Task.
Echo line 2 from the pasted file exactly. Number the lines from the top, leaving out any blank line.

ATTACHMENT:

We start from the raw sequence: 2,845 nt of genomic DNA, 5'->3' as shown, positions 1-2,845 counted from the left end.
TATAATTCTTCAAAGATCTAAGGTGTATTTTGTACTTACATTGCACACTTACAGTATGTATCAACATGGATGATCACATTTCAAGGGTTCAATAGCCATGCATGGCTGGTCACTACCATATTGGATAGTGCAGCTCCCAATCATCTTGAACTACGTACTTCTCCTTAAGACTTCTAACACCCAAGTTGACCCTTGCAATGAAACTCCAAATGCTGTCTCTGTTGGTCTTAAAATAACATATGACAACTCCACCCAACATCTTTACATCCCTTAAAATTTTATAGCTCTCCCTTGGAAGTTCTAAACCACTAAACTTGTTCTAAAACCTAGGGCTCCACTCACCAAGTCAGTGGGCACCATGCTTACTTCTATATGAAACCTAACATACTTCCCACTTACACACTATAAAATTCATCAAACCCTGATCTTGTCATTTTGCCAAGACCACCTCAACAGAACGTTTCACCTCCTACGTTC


TATAATTCTTCAAAGATCTAAGGTGTATTTTGTACTTACATTGCACACTTACAGTATGTATCAACATGGATGATCACATTTCAAGGGTTCAATAGCCATGCATGGCTGGTCACTACCATATTGGATAGTGCAGCTCCCAATCATCTTGAACTACGTACTTCTCCTTAAGACTTCTAACACCCAAGTTGACCCTTGCAATGAAACTCCAAATGCTGTCTCTGTTGGTCTTAAAATAACATATGACAACTCCACCCAACATCTTTACATCCCTTAAAATTTTATAGCTCTCCCTTGGAAGTTCTAAACCACTAAACTTGTTCTAAAACCTAGGGCTCCACTCACCAAGTCAGTGGGCACCATGCTTACTTCTATATGAAACCTAACATACTTCCCACTTACACACTATAAAATTCATCAAACCCTGATCTTGTCATTTTGCCAAGACCACCTCAACAGAACGTTTCACCTCCTACGTTC